When the contemplated construction is essentially and absolutely non-competitive, because of its artistic nature; or is strictly monopolistic, because of the function to be performed thereby is necessarily dependent upon a single means which is the subject of an exclusive patent, or franchise, or sole source of supply then the principle of competition is, so far forth, inapplicable.
Early Construction Cases: The Importance of Competition
On the other end of the spectrum are the earlier cases prohibiting proprietary specifications or “implied sole source” in favor of maximizing competition, under the theme that the purpose of competitive bidding is to provide for open and honest competition in bidding for public contracts and to save the public harmless, as well as bidders themselves, from any kind of favoritism or fraud in its varied forms. Cedar Bay Constr., Inc. v. City of Fremont (1990), 50 Ohio St.3d 19, 21.
A good example is found in Mog v. City of Cleveland, 27 Ohio Dec. 62, (Ohio Com Pl. 1915), where the court was very confident of its engineering know-how and relied upon a statute dating from the 1800s, which prohibits municipalities from requiring “the exclusive use of a patented article or process protected by trademark or wholly controlled by any person, form or corporation or a combination thereof” to prohibit the City of Cleveland from purchasing a $43,000 boiler system, the specifications for which were written around a design belonging solely to Babcock and Wilcox. The court’s criticism of the Director of Public Utilities was colorful, written in a style not seen for quite some time:
He is quite frank in his preference in this direction. Indeed, it is more than a preference; it is a bias in favor of that type and a prejudice against all other types of styles of boilers. The testimony distinctly shows that his prejudice is unwarranted, that his bias is the result of a one-sided tendency of his mind, a species of sterling auto-hypnotism, and is not the result of thorough, candid, impartial investigation.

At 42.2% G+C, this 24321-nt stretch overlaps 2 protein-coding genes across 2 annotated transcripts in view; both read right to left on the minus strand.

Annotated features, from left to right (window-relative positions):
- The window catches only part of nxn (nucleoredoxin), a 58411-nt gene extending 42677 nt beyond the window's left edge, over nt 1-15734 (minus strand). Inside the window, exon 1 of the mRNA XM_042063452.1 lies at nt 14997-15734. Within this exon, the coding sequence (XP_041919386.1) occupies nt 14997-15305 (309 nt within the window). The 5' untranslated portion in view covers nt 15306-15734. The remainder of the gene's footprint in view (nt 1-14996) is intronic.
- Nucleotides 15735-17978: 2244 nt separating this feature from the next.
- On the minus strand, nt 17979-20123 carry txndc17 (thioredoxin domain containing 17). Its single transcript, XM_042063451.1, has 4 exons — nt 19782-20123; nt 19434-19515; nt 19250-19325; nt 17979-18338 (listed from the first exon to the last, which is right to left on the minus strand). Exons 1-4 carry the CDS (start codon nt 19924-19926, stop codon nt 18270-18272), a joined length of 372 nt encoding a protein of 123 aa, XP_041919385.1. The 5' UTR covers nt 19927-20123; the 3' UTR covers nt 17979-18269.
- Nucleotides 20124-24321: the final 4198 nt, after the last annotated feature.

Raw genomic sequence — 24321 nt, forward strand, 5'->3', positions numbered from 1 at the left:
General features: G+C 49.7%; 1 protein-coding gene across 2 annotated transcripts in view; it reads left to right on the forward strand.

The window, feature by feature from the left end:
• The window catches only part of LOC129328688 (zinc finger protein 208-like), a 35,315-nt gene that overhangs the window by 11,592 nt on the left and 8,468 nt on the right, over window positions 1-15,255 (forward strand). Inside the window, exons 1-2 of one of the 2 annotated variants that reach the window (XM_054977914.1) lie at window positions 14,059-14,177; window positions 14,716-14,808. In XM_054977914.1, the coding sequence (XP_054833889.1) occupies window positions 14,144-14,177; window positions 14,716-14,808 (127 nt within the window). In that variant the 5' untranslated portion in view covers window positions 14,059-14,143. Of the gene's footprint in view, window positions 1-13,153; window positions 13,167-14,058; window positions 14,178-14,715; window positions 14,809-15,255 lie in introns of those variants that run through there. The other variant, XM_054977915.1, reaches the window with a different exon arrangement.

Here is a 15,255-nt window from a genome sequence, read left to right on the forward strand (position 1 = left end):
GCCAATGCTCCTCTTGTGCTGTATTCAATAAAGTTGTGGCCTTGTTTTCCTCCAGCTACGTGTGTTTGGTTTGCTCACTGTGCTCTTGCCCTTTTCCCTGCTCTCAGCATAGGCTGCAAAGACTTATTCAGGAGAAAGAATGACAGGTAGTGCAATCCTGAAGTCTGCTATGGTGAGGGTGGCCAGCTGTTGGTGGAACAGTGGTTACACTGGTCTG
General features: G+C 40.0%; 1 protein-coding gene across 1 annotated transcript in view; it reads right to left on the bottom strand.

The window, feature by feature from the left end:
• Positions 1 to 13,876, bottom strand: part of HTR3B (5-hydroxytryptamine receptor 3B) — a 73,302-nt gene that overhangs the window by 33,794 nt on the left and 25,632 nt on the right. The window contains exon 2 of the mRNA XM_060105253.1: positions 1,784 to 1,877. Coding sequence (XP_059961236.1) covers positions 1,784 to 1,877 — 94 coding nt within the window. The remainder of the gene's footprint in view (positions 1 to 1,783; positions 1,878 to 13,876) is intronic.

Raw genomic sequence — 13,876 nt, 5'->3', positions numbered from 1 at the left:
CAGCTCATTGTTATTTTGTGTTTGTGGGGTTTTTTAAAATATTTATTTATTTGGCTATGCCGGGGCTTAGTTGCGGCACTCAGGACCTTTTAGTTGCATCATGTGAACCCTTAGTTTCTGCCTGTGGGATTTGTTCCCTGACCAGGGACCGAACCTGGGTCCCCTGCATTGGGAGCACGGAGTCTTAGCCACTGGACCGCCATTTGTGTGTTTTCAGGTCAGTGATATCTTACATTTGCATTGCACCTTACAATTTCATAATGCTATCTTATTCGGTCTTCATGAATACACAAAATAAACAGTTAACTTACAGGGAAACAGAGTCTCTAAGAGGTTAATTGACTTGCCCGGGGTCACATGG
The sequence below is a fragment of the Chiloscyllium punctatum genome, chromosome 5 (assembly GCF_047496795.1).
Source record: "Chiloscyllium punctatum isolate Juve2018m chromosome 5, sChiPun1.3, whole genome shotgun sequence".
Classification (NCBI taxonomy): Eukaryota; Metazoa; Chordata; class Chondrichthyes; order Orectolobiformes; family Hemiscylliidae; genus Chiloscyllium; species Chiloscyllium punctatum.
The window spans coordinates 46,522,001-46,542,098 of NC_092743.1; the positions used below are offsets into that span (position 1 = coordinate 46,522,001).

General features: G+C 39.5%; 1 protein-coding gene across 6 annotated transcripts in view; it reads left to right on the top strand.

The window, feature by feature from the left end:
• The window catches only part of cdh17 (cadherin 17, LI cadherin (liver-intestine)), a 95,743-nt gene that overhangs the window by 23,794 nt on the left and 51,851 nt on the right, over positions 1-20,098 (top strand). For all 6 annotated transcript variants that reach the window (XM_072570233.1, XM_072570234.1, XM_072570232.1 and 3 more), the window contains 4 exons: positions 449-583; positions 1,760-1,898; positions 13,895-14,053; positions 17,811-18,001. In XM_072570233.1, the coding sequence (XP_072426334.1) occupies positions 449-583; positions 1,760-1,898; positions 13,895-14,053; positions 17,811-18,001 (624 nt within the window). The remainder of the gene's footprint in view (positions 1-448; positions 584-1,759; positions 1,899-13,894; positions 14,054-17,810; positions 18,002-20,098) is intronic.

Id. at 78.
Despite this poetic prose, Mog leaves open the question: what if the sole sourced system is truly the best, or at least the court believes the engineer if the engineer comes to that conclusion? The following three cases provide some insight:
In State, ex rel. Schaefer v. Bd. of Commissioners of Montgomery County (1967), 11 Ohio App.2d 132, the court held that a county’s specifications for incinerator equipment were so narrow that competitive bidding was stifled in violation of statutory requirements.
In Fischer Auto & Service Co. v. Cincinnati (Hamilton C.P. 1914), 26 Ohio Dec. 103, a public owner was enjoined from buying an automobile when the specifications were too narrowly tailored to a certain make and model. The court used the terms “closed specification” and “open specification” to differentiate between an implied sole-source specification and a generic specification.
However, the courts in both cases, although striking down the challenged procurements, did implicitly acknowledge that there is a place for sole-source procurement. In Fischer, the court recognized that an open specification was workable only when “there was at least one other engaged in the same business.” In Schaefer, in citing to Doria, supra, the court recognized the sole-source procurement doctrine when it stated “[i]t may be evidence would show that these matters should be excepted from competitive bidding.” But the court did not have enough evidence in front of it to make a determination that competitive bidding could be bypassed. Like in Mog, the court was asking for hard third party evidence, not simply the strong opinion of the owner, when it held:
It is argued in the reply brief that the respondent board ‘with expert advice, has determined that the incinerator and complementary equipment sought, with the requisite expertise for installation, are available from only one source * * *’.
Whether the board's determination in this regard is based on actual facts concerning the state of the art or industry of manufacture and installation of incinerator equipment is a matter which the respondent board must plead and prove—we cannot take judicial notice of such facts.
For an example of a successful sole source procurement that was cited by the Schaefer court, see The Gamewell Co. v. Phoenix (C.A. 9, 1954) 216 F.2d 928, where the court recognized that a certain city-wide fire alarm system may be specified as sole source when it is patented and the sole source is technically justified.